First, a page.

At a time when some PCTs struggle to fund new drugs, a paper in the International Journal of Clinical Practice (2007;61:15-23) suggests that switching suitable patients from atorvastatin to generic simvastatin could save the NHS up to £1 billion without compromising outcomes. A similar switch from losartan to candesartan could save £128 million.

A team led by Usher-Smith, from Cambridge University, switched 70 and 111 patients taking atorvastatin and losartan respectively after careful screening using strict clinical criteria. They reviewed 122 patients taking atorvastatin and excluded 43 subjects. Seventy switched to simvastatin. One switched back to atorvastatin after experiencing visual symptoms. Clinicians excluded 26 of the 137 patients receiving losartan. A further six patients didn't want to switch. Seven switched back for a variety of reasons including: chest tightness; patient request; or anxiety about the antihypertensive treatment.

Four months after the switch, mean total cholesterol had not changed significantly. Patients who remained on candesartan showed a small, significant reduction in average blood pressure. No adverse events attributable to the switch emerged in either group. However, the switch could save considerable amounts.

An accompanying editorial (2007;61:2-3) notes that in 2004 English doctors prescribed a billion statin tablets, which accounted for 9% of the NHS drug budget. Prescribing rates are growing by 30% a year. Furthermore, more than 1.1 million people in England take atorvastatin 10 and 20 mg. Around 85% of patients take low or intermediate dose atorvastatin and simvastatin.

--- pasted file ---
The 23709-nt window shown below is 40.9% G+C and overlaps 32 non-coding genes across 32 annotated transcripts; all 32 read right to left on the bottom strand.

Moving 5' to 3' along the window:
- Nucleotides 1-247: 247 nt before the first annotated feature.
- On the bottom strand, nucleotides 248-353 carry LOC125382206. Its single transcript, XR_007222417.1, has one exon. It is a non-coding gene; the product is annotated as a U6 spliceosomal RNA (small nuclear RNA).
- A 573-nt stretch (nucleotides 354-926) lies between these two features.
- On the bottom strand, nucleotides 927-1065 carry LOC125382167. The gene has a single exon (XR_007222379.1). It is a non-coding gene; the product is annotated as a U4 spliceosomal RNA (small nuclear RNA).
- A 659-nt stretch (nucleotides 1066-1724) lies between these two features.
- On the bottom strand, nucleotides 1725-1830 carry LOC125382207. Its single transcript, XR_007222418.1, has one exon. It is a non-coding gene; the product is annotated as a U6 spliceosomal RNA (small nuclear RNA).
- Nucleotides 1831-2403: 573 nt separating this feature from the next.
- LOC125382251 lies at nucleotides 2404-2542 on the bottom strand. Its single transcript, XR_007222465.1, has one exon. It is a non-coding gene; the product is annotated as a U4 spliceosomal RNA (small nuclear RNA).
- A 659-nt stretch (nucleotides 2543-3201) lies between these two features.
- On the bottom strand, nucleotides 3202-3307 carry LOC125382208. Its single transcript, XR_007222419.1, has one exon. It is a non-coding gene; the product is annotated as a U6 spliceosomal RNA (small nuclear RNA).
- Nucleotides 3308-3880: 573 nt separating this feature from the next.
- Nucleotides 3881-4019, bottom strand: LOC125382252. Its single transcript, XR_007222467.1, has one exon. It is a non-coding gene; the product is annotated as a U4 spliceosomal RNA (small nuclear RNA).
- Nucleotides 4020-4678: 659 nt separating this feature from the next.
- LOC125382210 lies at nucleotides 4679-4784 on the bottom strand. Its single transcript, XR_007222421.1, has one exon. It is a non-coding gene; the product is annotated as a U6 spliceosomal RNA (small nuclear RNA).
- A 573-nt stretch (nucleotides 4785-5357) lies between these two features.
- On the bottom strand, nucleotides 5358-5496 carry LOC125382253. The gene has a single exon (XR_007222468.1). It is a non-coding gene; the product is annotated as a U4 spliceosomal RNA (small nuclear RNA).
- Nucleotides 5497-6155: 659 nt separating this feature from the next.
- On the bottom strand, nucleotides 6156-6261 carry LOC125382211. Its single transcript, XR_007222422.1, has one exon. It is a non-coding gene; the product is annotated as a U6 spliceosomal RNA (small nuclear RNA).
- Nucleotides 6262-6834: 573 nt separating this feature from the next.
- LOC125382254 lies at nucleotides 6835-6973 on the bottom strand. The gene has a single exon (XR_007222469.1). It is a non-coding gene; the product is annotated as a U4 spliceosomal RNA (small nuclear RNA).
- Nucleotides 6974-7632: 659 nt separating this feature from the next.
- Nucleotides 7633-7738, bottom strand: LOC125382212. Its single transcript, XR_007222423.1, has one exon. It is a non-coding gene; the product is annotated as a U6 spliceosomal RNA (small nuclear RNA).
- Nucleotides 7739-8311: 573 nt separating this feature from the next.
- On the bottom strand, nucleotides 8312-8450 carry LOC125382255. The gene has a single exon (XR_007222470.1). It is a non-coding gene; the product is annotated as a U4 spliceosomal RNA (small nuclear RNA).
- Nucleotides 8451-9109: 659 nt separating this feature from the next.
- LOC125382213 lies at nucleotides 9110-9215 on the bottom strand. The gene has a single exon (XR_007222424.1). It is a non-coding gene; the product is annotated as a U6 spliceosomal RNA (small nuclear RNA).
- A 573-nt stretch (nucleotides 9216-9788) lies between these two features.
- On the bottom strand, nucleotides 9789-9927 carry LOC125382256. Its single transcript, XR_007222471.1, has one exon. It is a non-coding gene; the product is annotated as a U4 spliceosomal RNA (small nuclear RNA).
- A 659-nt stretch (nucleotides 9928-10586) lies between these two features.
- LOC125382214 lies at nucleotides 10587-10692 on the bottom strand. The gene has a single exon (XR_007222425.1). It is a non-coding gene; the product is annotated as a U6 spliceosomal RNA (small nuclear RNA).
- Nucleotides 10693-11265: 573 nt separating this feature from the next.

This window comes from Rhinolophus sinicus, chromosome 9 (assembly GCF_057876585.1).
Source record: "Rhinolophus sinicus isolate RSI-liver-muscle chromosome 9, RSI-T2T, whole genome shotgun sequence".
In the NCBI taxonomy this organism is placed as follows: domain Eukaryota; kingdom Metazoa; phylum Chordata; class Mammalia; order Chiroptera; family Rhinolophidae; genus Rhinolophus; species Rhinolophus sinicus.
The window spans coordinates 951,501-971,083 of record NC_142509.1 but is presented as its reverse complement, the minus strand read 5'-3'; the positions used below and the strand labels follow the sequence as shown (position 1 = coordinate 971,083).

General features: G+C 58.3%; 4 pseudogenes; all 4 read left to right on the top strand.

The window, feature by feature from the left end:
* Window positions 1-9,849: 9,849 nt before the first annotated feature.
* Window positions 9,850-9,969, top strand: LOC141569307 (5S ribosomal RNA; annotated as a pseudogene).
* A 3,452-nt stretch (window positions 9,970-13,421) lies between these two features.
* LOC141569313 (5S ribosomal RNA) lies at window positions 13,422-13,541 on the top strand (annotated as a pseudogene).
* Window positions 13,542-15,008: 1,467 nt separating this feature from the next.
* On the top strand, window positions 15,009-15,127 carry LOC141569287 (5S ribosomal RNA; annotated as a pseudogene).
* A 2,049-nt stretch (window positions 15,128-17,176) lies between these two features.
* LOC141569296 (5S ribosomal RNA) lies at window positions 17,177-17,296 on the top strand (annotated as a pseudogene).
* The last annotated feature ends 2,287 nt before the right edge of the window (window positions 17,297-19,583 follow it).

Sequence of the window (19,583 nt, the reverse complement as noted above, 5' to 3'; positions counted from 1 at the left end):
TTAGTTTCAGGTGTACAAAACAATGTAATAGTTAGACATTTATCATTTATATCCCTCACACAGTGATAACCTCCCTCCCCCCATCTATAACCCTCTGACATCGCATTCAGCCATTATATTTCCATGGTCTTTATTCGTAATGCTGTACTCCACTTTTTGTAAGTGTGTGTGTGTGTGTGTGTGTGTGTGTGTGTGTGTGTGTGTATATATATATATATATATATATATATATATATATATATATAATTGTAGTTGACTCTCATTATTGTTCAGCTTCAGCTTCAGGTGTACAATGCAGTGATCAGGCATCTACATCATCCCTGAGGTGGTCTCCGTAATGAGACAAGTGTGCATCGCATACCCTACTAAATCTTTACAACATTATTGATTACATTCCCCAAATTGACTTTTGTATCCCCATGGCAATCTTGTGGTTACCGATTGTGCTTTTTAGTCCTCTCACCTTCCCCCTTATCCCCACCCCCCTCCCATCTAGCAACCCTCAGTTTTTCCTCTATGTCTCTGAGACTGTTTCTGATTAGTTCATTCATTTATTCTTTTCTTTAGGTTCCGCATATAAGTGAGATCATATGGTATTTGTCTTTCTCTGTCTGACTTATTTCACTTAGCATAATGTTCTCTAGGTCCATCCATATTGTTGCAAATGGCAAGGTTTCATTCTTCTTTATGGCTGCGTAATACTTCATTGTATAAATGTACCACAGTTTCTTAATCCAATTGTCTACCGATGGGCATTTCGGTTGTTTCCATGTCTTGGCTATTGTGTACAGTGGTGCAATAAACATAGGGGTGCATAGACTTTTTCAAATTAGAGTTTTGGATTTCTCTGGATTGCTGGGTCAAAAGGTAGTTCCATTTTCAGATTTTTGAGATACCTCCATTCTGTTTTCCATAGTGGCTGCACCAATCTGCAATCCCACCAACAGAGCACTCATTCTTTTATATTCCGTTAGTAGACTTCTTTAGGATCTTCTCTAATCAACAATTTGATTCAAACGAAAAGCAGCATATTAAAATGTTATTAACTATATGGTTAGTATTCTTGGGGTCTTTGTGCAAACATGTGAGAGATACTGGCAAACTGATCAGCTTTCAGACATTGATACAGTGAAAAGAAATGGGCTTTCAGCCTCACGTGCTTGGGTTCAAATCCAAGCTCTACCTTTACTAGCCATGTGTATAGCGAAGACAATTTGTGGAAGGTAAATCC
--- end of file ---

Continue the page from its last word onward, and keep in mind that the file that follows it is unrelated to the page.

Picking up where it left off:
Usher-Smith and colleagues estimated that, including staff and administration costs, the practice saved £12,716 and £13,374 by switching statins and antihypertensives respectively. They suggest that savings will reach £14,713 and £14,009 respectively in future years. Atorvastatin’s patent expires in 2011 and over the next five years the practice would save £71,567. If the same proportion of patients switched across the PCT and nationally, the savings would be £2.4 million and £0.63 billion respectively. However, the study used conservative switch criteria. A 100% switch would translate into savings of £125,000, £4.2 million and £1.1 billion for the practice, PCT and UK, respectively.

Losartan’s and candesartan’s patents are due to expire in 2009 and 2012 respectively. So, in this case, savings would persist for the next three years. Switching >90% of patients to candesartan would translate into savings of £40 000, £0.41 million and £128 million in the practice, PCT and UK, respectively. By Mark Greener